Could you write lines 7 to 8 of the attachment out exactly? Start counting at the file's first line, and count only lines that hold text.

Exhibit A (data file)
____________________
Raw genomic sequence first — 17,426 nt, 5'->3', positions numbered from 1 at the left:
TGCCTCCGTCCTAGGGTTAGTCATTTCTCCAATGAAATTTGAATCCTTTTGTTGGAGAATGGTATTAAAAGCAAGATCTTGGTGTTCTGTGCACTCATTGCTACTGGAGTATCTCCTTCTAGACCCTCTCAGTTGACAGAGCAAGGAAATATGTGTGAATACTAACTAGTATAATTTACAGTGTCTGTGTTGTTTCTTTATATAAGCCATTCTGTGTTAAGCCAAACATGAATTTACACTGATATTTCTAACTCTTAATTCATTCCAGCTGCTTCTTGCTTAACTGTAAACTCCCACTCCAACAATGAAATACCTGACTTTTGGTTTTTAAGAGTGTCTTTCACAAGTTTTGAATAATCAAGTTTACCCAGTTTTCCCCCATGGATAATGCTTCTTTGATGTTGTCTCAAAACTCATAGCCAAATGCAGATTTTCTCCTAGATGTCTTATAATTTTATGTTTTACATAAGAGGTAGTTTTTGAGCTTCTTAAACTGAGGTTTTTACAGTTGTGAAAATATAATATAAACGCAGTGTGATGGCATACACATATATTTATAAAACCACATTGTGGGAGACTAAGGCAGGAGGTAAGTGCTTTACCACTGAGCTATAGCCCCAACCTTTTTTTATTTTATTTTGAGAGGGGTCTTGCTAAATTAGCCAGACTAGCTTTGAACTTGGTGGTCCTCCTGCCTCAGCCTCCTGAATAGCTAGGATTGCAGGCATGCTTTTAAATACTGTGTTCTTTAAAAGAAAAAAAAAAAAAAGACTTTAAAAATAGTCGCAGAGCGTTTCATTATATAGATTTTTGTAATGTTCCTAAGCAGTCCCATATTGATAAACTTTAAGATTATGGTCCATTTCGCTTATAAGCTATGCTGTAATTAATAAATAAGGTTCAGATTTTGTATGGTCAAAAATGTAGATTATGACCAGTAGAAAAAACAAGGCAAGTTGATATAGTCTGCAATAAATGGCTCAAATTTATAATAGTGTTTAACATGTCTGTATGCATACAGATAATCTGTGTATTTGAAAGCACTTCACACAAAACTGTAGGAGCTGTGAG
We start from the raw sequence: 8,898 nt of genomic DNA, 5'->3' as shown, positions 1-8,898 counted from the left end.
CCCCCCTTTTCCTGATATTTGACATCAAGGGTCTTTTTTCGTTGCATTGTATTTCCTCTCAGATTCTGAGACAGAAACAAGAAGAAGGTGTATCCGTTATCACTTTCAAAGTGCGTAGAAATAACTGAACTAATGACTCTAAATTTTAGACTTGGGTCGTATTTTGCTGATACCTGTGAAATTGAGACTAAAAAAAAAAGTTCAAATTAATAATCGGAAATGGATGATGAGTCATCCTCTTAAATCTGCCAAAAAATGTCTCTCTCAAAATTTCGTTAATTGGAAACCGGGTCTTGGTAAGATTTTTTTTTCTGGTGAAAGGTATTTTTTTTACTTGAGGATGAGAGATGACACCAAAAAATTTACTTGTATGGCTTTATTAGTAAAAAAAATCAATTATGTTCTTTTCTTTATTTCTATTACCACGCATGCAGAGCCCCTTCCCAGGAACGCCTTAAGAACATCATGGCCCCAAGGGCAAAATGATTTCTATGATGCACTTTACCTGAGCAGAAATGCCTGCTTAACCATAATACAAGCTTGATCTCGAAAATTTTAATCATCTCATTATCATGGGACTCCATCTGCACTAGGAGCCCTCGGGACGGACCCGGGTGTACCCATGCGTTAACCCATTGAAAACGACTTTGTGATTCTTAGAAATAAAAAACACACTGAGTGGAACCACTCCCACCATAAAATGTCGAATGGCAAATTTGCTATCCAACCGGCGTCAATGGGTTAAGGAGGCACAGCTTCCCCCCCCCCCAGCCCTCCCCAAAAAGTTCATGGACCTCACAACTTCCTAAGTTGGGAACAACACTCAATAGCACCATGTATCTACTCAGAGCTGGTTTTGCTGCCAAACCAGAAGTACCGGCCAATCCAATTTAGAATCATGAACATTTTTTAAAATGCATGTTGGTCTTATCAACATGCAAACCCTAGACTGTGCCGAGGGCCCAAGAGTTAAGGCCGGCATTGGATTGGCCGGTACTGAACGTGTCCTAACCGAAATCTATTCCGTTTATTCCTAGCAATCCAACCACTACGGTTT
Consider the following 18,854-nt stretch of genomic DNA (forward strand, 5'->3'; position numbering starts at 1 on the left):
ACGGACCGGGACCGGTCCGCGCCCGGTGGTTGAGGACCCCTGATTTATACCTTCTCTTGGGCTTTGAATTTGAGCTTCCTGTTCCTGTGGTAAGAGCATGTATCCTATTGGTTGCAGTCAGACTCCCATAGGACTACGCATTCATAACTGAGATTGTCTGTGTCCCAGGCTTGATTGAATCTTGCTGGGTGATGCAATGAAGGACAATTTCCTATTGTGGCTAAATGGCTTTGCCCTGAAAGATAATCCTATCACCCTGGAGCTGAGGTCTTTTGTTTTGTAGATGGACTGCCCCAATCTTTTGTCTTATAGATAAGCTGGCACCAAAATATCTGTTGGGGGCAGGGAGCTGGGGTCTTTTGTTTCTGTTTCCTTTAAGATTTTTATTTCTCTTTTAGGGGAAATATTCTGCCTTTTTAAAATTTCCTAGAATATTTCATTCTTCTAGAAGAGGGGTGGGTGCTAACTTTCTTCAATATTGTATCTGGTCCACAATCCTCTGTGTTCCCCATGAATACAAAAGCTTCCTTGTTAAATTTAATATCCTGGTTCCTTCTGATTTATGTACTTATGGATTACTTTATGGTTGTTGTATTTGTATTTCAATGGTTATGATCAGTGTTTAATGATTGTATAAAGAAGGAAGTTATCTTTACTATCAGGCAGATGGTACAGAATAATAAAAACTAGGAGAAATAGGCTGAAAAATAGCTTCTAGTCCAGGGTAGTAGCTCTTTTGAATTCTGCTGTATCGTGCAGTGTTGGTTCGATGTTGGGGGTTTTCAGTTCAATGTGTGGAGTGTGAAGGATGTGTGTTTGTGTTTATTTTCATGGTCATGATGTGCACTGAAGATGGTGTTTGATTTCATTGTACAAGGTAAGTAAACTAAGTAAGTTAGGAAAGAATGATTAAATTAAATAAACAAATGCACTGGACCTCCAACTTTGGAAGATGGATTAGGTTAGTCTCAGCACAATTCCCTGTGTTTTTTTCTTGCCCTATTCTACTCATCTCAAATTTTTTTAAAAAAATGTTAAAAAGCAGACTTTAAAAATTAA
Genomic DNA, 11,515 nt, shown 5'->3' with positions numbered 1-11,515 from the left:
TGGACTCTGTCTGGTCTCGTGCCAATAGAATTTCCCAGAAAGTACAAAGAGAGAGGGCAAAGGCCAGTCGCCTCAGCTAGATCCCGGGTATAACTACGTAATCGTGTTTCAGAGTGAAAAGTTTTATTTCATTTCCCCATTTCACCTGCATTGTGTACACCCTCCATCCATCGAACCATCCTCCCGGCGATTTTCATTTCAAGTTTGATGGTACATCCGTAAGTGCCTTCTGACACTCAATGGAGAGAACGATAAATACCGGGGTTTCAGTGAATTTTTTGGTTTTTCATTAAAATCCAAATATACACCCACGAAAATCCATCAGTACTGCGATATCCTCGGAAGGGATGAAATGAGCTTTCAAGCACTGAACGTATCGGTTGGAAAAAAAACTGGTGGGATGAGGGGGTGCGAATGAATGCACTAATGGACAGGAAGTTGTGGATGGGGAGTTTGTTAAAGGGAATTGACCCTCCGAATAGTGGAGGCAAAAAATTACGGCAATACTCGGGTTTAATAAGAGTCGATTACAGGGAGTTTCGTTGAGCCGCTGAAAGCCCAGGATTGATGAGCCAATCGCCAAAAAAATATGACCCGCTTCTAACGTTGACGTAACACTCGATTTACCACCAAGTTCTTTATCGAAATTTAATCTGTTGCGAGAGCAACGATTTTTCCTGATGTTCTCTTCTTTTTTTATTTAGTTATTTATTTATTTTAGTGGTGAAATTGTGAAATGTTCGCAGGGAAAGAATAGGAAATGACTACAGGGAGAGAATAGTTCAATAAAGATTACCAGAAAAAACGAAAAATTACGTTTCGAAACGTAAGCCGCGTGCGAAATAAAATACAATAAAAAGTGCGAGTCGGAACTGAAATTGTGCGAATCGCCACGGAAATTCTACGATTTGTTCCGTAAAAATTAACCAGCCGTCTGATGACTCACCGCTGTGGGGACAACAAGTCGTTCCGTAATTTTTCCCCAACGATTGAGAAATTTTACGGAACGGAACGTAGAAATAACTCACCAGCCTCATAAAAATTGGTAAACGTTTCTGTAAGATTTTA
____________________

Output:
Genomic DNA, 11,515 nt, shown 5'->3' with positions numbered 1-11,515 from the left:
TGGACTCTGTCTGGTCTCGTGCCAATAGAATTTCCCAGAAAGTACAAAGAGAGAGGGCAAAGGCCAGTCGCCTCAGCTAGATCCCGGGTATAACTACGTAATCGTGTTTCAGAGTGAAAAGTTTTATTTCATTTCCCCATTTCACCTGCATTGTGTACACCCTCCATCCATCGAACCATCCTCCCGGCGATTTTCATTTCAAGTTTGATGGTACATCCGTAAGTGCCTTCTGACACTCAATGGAGAGAACGATAAATACCGGGGTTTCAGTGAATTTTTTGGTTTTTCATTAAAATCCAAATATACACCCACGAAAATCCATCAGTACTGCGATATCCTCGGAAGGGATGAAATGAGCTTTCAAGCACTGAACGTATCGGTTGGAAAAAAAACTGGTGGGATGAGGGGGTGCGAATGAATGCACTAATGGACAGGAAGTTGTGGATGGGGAGTTTGTTAAAGGGAATTGACCCTCCGAATAGTGGAGGCAAAAAATTACGGCAATACTCGGGTTTAATAAGAGTCGATTACAGGGAGTTTCGTTGAGCCGCTGAAAGCCCAGGATTGATGAGCCAATCGCCAAAAAAATATGACCCGCTTCTAACGTTGACGTAACACTCGATTTACCACCAAGTTCTTTATCGAAATTTAATCTGTTGCGAGAGCAACGATTTTTCCTGATGTTCTCTTCTTTTTTTATTTAGTTATTTATTTATTTTAGTGGTGAAATTGTGAAATGTTCGCAGGGAAAGAATAGGAAATGACTACAGGGAGAGAATAGTTCAATAAAGATTACCAGAAAAAACGAAAAATTACGTTTCGAAACGTAAGCCGCGTGCGAAATAAAATACAATAAAAAGTGCGAGTCGGAACTGAAATTGTGCGAATCGCCACGGAAATTCTACGATTTGTTCCGTAAAAATTAACCAGCCGTCTGATGACTCACCGCTGTGGGGACAACAAGTCGTTCCGTAATTTTTCCCCAACGATTGAGAAATTTTACGGAACGGAACGTAGAAATAACTCACCAGCCTCATAAAAATTGGTAAACGTTTCTGTAAGATTTTA